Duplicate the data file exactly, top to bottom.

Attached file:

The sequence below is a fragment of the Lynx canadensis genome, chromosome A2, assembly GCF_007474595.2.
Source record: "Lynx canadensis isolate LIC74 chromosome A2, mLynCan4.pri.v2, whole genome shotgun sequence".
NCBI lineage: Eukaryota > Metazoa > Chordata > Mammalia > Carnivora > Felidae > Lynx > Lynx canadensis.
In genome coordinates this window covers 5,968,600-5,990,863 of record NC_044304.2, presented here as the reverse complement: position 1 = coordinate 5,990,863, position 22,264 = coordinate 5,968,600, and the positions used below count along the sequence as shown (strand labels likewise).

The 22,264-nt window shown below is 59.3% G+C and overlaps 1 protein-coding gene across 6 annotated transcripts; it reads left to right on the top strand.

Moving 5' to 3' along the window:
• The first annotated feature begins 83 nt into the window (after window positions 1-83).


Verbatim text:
The sequence below is a fragment of the Lynx canadensis genome, chromosome A2, assembly GCF_007474595.2.
Source record: "Lynx canadensis isolate LIC74 chromosome A2, mLynCan4.pri.v2, whole genome shotgun sequence".
NCBI lineage: Eukaryota > Metazoa > Chordata > Mammalia > Carnivora > Felidae > Lynx > Lynx canadensis.
In genome coordinates this window covers 5,968,600-5,990,863 of record NC_044304.2, presented here as the reverse complement: position 1 = coordinate 5,990,863, position 22,264 = coordinate 5,968,600, and the positions used below count along the sequence as shown (strand labels likewise).

The 22,264-nt window shown below is 59.3% G+C and overlaps 1 protein-coding gene across 6 annotated transcripts; it reads left to right on the top strand.

Moving 5' to 3' along the window:
• The first annotated feature begins 83 nt into the window (after window positions 1-83).